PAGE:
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Lesson 4Java Streams Course Project
ObjectiveExamine what the Course Project entails

Java Streams Course Project

In this course you're going to develop a character-mode program called FileDumper that accepts a filename and a command line switch as inputs and dumps the specified file in ASCII, hex, decimal, floating point numbers, double-precision floating point numbers, shorts, ints, or longs.
The value of the command line switch will determine the data format of the dump.
Since this program is going to be developed in several steps, it's important to try to keep your code as general and adaptable as possible.

In order to meet the requirements in a particular module, previously written code may have to be refactored.
You won't start working on the course project until you've gained some preliminary skills. In the first few modules, you'll have a chance to write smaller programs and submit them.
In that course, you'll turn the character-mode program into one with a graphical user interface that lets you open any file and view its contents in a variety of ways.
In the next lesson, we'll explain how the course works and what you need to get started.

Java I/O is Interesting

There are plenty of reasons for Java programmers to find I/O interesting. Java includes a rich set of I/O classes in the core API, mostly in the java.io package. For the most part I/O in Java is divided into two types:
  1. byte- and
  2. number-oriented I/O,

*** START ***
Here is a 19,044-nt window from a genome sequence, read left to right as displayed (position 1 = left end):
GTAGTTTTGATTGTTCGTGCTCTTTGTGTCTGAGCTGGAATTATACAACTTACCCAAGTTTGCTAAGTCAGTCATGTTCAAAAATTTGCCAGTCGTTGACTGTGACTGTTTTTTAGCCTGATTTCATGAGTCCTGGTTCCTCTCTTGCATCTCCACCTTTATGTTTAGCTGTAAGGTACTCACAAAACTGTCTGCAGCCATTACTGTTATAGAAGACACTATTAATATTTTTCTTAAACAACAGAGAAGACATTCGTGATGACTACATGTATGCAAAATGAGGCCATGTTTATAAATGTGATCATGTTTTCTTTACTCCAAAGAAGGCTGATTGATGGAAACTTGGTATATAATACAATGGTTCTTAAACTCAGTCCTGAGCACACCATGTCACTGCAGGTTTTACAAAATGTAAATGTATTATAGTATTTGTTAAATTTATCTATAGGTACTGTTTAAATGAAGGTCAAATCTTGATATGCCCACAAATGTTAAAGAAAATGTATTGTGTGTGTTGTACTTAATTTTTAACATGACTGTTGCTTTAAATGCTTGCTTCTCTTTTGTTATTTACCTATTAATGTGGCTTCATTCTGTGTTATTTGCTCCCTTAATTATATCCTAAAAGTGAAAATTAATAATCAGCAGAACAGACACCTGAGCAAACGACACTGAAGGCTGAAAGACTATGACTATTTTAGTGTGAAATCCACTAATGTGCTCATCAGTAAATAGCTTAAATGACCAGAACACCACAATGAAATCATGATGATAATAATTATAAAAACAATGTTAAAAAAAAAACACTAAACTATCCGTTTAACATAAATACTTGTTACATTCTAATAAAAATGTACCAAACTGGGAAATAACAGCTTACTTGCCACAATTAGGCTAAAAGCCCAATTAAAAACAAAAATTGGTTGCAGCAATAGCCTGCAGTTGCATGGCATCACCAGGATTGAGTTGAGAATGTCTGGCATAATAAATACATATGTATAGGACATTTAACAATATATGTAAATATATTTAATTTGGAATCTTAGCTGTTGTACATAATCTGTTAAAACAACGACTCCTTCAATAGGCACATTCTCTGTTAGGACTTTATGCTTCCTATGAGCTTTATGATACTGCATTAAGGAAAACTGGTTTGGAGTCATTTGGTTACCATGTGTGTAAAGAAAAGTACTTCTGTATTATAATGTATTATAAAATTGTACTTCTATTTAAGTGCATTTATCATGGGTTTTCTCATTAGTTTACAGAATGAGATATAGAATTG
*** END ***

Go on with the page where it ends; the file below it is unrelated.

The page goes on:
which is handled by streams (input and output) and character and text I/O, which is handled by readers and writers. Both types provide an abstraction for external data sources and targets that allows you to read from and write to them, regardless of the exact type of the source. You use the same methods to read from a file that you do to read from the console or from a network connection.
Once you have defined abstractions that let you read or write without caring where your data is coming from or where it's going to, you are able to do many things. You can define I/O streams that automatically compress, encrypt, and filter from one data format to another. Once you have these tools, programs can send encrypted data or write zip files with almost no knowledge of what they are doing.
Cryptography or compression can be isolated to a few lines of code that say, "Make this an encrypted output stream." This course includes all the different kinds of streams you can use. We are also going to investigate Java's support for Unicode (the standard multilingual character set).
We will look at Java's powerful facilities for formatting I/O, which is not part of the java.io package.
Finally, the Java Communications API (javax.comm) will be examined, which provides the ability to do low-level I/O through a computer's serial and parallel ports[1]. If you do find I/O uninteresting, you probably don't know as much about it as you should. I/O is the means for communication between software and the outside world (including both humans and other machines). Java provides a powerful and flexible set of tools for enabling the communication between humans, machines, and cyborgs..

[1] Difference between a serial port and a parallel port is that a serial port transmits data one bit after another, while a parallel port transmits all 8 bits of a byte in parallel.